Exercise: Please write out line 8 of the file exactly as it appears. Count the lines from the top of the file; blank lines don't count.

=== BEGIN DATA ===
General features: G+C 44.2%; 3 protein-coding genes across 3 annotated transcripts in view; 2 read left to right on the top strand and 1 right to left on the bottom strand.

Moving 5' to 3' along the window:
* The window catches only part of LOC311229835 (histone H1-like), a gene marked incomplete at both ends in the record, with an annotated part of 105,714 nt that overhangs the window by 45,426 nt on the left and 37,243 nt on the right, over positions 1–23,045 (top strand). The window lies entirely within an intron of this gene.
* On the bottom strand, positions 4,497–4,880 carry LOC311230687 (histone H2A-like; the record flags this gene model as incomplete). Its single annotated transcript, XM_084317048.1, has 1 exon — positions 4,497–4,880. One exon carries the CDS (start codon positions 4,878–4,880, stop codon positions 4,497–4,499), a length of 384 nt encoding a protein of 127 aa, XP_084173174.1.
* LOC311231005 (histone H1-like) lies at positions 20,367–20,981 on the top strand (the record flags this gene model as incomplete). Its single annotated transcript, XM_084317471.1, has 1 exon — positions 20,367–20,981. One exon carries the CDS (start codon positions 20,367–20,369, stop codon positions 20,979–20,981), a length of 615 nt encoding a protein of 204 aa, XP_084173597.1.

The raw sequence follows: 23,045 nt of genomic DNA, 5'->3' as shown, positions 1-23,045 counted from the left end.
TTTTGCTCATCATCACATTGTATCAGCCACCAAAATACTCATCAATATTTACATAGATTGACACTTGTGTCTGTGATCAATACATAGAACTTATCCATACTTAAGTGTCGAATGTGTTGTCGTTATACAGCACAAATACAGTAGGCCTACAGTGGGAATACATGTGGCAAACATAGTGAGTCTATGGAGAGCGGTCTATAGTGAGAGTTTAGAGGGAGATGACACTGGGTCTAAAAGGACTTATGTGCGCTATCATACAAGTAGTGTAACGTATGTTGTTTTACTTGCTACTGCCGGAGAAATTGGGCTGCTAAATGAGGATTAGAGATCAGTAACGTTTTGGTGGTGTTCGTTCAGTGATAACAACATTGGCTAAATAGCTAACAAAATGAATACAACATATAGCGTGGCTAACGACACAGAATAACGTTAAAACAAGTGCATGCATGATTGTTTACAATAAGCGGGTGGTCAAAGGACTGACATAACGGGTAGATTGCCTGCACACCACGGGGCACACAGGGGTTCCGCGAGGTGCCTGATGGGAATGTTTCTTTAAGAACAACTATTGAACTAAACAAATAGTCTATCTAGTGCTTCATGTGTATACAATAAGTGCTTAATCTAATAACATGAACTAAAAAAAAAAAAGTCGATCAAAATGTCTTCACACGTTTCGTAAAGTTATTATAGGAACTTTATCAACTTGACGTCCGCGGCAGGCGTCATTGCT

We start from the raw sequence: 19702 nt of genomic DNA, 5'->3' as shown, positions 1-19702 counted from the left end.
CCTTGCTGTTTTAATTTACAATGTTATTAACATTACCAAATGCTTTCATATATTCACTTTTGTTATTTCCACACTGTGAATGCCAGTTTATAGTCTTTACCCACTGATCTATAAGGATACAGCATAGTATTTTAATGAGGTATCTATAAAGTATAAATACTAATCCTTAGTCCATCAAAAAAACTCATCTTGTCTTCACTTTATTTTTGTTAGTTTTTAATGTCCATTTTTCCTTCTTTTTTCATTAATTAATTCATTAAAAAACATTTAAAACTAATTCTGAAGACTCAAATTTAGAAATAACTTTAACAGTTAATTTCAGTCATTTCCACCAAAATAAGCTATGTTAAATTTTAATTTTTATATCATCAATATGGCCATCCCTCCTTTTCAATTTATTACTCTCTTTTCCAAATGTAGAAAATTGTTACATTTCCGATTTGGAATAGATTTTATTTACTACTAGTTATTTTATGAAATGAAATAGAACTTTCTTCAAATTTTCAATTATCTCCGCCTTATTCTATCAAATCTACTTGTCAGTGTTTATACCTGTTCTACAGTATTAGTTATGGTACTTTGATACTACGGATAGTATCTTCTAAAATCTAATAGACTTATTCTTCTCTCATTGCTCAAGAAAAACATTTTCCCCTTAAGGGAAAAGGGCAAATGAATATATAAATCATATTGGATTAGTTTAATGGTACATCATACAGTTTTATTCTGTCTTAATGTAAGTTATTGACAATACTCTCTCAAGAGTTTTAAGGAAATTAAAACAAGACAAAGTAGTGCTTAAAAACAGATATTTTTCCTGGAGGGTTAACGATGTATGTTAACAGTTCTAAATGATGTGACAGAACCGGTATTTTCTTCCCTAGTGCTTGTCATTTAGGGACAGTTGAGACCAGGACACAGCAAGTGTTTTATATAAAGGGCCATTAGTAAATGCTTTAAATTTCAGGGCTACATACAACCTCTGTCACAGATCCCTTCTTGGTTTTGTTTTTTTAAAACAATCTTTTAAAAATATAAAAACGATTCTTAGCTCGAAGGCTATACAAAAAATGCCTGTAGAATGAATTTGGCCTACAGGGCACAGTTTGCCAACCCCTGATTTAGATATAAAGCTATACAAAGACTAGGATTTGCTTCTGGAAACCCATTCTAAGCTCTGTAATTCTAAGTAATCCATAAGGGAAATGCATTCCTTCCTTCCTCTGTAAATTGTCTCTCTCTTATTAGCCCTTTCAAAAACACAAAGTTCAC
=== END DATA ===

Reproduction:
We start from the raw sequence: 19702 nt of genomic DNA, 5'->3' as shown, positions 1-19702 counted from the left end.